The art of snackable storytelling
When managing a blog, you often come across challenges for creating engaging content that is appealing for your readers. But you also need to engage the people who are contributing to it.
I currently support the management of a client’s blog in Spain – Vodafone’s Smartblog. It is about mobile apps and it is disaggregated from the corporate image of the company. In this case, my first advice is that you search for people who are crazy about telling the world what they can do with their devices, but they don’t necessarily have to be journalists or professional bloggers. Find your brand advocates!
Having a blog written by different contributors outside of your organization entails some challenges. One of the most important ones is that you have to give consistency to your blog, but also let them develop their own personality through their posts. How they write is who they are, and readers often enjoy certain posts just because of the person who writes them. If you need to edit content, you should only change the things that are incorrect in terms of grammar or content, but do not try to change the way they write, because you will lose the personality of your blog.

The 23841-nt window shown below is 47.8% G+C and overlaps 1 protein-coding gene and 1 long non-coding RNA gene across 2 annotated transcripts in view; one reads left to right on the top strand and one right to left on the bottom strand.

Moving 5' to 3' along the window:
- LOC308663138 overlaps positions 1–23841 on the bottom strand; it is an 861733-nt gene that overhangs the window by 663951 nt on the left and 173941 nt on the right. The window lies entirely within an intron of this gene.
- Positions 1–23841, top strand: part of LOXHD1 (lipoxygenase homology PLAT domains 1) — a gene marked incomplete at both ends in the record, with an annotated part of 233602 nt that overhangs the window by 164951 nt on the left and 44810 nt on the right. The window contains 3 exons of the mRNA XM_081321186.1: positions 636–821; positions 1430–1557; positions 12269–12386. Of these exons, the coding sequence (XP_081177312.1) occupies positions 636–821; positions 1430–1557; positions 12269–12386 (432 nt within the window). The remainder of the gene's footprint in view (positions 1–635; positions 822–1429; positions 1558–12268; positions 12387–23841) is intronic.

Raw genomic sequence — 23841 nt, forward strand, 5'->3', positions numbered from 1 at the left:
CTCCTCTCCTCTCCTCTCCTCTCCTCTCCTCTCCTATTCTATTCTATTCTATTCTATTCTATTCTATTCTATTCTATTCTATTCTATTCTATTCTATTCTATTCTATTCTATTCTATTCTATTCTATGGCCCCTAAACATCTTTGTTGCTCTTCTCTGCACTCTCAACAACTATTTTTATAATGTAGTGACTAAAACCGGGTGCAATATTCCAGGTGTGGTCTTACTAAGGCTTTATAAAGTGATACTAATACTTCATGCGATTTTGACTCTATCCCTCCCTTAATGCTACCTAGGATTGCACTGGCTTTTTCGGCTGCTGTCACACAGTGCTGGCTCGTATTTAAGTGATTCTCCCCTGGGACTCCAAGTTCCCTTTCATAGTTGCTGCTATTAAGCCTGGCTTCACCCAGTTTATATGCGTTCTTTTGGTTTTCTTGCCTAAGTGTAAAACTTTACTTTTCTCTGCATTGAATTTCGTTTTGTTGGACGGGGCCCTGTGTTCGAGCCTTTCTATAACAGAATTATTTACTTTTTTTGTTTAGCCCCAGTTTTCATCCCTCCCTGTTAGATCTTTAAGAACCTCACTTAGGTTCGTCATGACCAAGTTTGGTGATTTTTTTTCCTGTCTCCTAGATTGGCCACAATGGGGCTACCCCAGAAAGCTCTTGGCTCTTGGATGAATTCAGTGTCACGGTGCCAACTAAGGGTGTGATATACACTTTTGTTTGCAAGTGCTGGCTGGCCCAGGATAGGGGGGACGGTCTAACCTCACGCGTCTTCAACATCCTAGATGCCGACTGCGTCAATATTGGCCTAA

Having external contributors writing for your blog has another important challenge regarding their commitment to upload content on a regular basis. For some of them, the ego boost of just seeing their name on a site is enough, but if you really want their commitment you need to give them economical or other kind of incentives.
You can also encourage them by rewarding them with an extra compensation if their posts are on the top five of the most read one month, or if they have invested extra work on writing it (recording a video, etc…). Control what they write about but give them freedom to also choose their own topics.
And last but not least, if you have a closed group of contributors, it is a good idea to create some sort of group atmosphere. Set a group objective for the blog (increase number of visits, for example) or create a mail group for sharing ideas, ranking of posts and pending tasks, and maybe create some good competitiveness to encourage them to write.
These are basic tips and useful to take into account when you start a project of this kind. But the most important thing to remember is: have fun yourself and make your contributors have fun with what they do – the rest will flow on its own!
photocredit: Flickr user lumaxart.